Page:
Nelson says the decision to return home to practice medicine made him anxious. "At first I was scared to come back here because I didn't know what the perception of the people in the community would be to a hometown boy who they had watched going through high school," he says.
"Sometimes people don't consider the people who grow up in their hometown in a professional way and they might be uncomfortable going to a physician in their hometown because they've known you your whole life and watched you grow up and feel too close to you as a friend to come to you as a doctor," he says.
"But when I came here, it was mostly just the opposite. I attracted people in my office because I was from the community and they trusted me."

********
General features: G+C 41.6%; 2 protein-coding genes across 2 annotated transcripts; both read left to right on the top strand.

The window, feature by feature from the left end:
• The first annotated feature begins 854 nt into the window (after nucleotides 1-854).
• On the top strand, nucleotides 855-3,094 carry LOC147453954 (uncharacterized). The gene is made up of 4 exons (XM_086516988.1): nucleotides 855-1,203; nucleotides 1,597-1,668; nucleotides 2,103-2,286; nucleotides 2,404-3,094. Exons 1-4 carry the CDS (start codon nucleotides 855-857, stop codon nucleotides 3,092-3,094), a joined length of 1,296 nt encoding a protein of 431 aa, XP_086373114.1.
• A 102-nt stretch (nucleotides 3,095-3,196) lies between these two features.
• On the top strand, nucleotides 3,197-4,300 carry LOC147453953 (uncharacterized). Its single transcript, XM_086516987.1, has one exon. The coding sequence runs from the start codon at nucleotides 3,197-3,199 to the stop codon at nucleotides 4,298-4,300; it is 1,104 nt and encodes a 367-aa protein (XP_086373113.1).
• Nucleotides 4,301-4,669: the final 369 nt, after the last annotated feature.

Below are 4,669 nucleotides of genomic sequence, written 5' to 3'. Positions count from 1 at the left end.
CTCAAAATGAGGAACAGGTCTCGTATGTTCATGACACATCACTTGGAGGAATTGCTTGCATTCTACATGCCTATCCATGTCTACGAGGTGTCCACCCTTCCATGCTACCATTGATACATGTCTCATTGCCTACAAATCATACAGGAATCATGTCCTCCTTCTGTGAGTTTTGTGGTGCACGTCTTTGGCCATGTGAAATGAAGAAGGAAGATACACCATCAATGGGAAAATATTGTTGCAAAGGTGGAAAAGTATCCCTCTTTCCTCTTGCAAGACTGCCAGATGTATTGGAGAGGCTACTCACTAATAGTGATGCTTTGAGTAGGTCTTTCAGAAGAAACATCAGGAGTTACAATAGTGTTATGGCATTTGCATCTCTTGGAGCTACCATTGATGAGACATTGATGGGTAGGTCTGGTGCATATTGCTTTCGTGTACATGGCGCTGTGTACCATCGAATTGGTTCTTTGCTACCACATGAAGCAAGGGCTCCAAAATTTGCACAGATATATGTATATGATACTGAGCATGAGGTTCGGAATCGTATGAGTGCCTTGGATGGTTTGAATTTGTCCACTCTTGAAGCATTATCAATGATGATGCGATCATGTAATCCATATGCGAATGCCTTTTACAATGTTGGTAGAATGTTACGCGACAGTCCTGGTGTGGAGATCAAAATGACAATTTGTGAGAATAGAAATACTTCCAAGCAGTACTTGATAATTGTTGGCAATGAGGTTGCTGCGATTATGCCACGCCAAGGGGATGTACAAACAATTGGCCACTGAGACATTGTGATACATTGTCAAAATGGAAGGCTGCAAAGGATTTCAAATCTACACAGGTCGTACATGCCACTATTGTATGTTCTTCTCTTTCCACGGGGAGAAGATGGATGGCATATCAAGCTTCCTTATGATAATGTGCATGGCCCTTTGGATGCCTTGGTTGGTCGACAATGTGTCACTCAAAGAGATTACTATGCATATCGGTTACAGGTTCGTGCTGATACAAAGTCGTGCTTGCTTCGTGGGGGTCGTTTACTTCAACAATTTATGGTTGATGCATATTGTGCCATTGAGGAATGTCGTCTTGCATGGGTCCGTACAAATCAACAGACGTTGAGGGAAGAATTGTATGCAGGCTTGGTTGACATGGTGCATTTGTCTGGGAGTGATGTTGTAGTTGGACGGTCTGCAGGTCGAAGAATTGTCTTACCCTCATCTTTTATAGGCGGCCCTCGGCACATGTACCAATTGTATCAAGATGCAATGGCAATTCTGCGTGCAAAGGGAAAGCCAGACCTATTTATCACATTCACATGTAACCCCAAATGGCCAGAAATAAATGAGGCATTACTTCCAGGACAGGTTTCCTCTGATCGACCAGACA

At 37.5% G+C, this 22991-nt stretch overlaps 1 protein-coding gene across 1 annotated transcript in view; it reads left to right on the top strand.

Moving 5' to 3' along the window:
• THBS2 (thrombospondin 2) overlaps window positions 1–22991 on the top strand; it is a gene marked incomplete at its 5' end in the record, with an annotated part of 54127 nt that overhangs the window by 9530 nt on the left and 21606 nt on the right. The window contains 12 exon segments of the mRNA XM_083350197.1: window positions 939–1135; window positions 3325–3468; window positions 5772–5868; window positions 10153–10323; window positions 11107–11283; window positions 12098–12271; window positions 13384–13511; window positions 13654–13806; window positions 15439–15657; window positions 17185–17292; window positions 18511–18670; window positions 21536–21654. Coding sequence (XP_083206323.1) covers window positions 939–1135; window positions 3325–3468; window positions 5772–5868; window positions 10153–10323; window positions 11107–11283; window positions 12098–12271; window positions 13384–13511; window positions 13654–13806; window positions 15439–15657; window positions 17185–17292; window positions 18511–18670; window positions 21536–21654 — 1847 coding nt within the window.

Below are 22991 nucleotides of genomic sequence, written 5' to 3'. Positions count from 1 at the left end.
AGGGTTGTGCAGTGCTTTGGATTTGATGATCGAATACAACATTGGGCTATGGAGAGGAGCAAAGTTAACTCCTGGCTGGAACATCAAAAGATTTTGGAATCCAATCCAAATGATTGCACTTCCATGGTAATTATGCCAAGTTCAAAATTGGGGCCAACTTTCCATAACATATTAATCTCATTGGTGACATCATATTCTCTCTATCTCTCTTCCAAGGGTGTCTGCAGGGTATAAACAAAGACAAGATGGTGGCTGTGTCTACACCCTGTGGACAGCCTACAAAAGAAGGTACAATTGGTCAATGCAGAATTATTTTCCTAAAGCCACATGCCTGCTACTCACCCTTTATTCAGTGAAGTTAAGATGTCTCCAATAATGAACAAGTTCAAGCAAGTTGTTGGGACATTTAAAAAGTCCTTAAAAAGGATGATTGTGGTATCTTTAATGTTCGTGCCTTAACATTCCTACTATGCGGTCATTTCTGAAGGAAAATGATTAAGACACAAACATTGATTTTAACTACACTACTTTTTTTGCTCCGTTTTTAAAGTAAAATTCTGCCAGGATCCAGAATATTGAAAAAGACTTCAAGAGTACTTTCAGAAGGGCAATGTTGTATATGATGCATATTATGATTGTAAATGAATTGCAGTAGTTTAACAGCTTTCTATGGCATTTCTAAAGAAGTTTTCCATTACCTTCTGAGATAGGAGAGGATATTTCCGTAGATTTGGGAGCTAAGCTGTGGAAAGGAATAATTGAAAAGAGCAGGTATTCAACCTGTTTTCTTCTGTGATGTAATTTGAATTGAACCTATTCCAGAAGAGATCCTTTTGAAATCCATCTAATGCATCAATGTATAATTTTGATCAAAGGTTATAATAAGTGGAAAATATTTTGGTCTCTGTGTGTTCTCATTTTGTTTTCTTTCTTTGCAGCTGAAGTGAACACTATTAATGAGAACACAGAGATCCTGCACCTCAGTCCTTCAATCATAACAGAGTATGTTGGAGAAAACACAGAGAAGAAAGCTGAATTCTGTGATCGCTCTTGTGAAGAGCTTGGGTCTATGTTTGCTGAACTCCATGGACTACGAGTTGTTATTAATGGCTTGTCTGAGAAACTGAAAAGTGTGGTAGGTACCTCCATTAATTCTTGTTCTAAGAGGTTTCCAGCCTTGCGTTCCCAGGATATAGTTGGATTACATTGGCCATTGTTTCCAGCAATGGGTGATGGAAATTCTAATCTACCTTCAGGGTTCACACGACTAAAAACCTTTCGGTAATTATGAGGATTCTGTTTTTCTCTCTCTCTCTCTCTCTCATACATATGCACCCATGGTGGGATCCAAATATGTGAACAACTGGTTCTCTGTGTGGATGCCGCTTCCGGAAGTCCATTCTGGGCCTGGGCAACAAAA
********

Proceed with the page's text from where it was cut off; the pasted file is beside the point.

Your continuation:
Being rooted in a small town also gives Nelson the opportunity to fulfill another childhood dream of becoming a volunteer sheriff's deputy. "Sometimes you get bored doing the same thing over and over again and it gives me a chance to get out and do something different so I can keep my concentration when I come back to work," he says.
"I enjoy being involved in emergency situations and helping folks. Sometimes it's a problem if you are involved in a call and one of the people doing something illegal is one of your patients. Then it is hard, but you have to switch hats and do the right thing and hope they'll understand."
Of course, being a hometown hero can be a double-edged sword.